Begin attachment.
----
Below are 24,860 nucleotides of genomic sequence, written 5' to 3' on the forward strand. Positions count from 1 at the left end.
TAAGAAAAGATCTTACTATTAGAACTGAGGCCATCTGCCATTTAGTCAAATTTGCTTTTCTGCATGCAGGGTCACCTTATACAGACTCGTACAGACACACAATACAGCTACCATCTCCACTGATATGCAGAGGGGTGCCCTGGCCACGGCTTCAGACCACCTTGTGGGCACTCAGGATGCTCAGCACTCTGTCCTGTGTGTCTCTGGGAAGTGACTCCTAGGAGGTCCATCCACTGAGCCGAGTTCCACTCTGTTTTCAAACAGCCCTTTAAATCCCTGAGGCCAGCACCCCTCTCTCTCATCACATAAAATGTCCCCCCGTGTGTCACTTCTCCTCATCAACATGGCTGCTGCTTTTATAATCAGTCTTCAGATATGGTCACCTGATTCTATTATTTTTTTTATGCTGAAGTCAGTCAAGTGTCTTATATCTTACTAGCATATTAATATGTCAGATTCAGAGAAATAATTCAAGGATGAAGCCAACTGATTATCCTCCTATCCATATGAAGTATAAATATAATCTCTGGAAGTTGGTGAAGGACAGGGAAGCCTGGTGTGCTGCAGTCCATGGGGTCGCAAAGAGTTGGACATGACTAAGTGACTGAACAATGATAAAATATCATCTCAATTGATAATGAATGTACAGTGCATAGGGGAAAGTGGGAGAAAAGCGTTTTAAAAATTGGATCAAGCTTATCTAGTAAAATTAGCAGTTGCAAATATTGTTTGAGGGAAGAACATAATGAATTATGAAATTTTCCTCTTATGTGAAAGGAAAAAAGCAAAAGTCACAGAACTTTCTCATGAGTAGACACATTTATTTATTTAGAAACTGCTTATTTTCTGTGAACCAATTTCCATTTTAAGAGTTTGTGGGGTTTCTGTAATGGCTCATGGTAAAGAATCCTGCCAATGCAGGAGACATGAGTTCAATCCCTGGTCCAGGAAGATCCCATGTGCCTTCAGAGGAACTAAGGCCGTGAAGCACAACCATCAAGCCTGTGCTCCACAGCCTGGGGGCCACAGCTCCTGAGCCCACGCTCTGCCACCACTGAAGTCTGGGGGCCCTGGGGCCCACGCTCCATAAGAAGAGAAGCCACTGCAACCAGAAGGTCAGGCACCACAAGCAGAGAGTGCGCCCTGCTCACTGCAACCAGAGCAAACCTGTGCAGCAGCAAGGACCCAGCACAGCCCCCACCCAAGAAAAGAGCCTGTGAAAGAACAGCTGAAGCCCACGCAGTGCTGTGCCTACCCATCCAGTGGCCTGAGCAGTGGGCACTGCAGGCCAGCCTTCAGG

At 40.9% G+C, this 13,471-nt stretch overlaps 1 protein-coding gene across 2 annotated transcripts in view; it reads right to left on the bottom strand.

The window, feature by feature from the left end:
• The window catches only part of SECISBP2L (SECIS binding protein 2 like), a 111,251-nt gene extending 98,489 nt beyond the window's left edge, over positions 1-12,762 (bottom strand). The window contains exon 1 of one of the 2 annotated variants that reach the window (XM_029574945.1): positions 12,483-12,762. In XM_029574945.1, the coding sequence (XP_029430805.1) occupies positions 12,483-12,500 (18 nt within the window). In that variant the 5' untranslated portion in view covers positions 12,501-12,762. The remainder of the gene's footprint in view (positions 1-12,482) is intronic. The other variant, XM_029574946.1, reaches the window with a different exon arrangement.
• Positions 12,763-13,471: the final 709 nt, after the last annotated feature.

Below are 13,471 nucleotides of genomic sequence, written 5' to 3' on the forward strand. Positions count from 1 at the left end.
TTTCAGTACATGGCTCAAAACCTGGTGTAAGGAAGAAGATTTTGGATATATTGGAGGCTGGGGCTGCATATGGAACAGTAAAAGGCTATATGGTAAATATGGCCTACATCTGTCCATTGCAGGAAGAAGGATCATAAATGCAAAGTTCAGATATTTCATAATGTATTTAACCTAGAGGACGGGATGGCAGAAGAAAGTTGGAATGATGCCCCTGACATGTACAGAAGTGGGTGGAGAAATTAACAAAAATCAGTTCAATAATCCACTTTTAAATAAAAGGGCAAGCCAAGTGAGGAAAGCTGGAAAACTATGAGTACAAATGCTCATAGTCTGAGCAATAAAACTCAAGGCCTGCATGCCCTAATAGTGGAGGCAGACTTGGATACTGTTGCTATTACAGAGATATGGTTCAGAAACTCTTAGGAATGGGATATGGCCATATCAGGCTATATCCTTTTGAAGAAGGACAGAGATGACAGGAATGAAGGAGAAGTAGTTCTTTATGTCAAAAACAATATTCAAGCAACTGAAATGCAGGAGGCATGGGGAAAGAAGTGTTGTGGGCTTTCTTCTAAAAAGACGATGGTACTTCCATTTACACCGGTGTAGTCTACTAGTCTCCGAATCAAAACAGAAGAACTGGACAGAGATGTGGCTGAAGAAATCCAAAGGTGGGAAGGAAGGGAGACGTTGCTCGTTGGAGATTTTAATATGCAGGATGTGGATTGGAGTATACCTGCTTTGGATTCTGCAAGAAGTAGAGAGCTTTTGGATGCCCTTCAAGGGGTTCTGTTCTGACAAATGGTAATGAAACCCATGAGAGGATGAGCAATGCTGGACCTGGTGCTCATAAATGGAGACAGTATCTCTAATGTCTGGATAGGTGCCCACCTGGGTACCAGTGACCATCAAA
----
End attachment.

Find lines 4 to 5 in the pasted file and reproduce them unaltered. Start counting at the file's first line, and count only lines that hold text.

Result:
The window, feature by feature from the left end:
• The window catches only part of SECISBP2L (SECIS binding protein 2 like), a 111,251-nt gene extending 98,489 nt beyond the window's left edge, over positions 1-12,762 (bottom strand). The window contains exon 1 of one of the 2 annotated variants that reach the window (XM_029574945.1): positions 12,483-12,762. In XM_029574945.1, the coding sequence (XP_029430805.1) occupies positions 12,483-12,500 (18 nt within the window). In that variant the 5' untranslated portion in view covers positions 12,501-12,762. The remainder of the gene's footprint in view (positions 1-12,482) is intronic. The other variant, XM_029574946.1, reaches the window with a different exon arrangement.